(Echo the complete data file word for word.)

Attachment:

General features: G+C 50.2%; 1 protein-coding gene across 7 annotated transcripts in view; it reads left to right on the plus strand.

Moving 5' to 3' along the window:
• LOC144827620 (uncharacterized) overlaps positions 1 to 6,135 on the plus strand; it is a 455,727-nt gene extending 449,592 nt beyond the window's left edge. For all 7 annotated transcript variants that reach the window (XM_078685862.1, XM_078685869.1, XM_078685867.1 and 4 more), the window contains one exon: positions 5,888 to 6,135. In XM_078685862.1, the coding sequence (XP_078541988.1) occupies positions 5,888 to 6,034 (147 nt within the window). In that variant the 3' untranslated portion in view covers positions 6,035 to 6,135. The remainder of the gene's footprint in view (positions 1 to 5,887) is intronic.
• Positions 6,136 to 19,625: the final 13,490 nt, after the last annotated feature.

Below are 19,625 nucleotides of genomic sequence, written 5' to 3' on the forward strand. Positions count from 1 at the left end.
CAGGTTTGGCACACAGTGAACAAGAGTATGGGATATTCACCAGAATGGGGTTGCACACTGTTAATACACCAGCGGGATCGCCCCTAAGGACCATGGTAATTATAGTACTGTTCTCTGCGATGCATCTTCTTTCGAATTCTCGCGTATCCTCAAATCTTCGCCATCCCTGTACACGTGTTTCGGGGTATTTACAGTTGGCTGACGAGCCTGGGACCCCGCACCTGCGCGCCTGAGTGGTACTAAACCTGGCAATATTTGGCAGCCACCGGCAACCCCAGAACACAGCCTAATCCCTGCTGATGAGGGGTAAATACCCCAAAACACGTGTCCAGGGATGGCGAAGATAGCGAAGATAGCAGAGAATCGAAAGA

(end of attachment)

General features: G+C 50.2%; 1 protein-coding gene across 7 annotated transcripts in view; it reads left to right on the plus strand.

Moving 5' to 3' along the window:
• LOC144827620 (uncharacterized) overlaps positions 1 to 6,135 on the plus strand; it is a 455,727-nt gene extending 449,592 nt beyond the window's left edge. For all 7 annotated transcript variants that reach the window (XM_078685862.1, XM_078685869.1, XM_078685867.1 and 4 more), the window contains one exon: positions 5,888 to 6,135. In XM_078685862.1, the coding sequence (XP_078541988.1) occupies positions 5,888 to 6,034 (147 nt within the window). In that variant the 3' untranslated portion in view covers positions 6,035 to 6,135. The remainder of the gene's footprint in view (positions 1 to 5,887) is intronic.
• Positions 6,136 to 19,625: the final 13,490 nt, after the last annotated feature.

Below are 19,625 nucleotides of genomic sequence, written 5' to 3' on the forward strand. Positions count from 1 at the left end.
CAGGTTTGGCACACAGTGAACAAGAGTATGGGATATTCACCAGAATGGGGTTGCACACTGTTAATACACCAGCGGGATCGCCCCTAAGGACCATGGTAATTATAGTACTGTTCTCTGCGATGCATCTTCTTTCGAATTCTCGCGTATCCTCAAATCTTCGCCATCCCTGTACACGTGTTTCGGGGTATTTACAGTTGGCTGACGAGCCTGGGACCCCGCACCTGCGCGCCTGAGTGGTACTAAACCTGGCAATATTTGGCAGCCACCGGCAACCCCAGAACACAGCCTAATCCCTGCTGATGAGGGGTAAATACCCCAAAACACGTGTCCAGGGATGGCGAAGATAGCGAAGATAGCAGAGAATCGAAAGA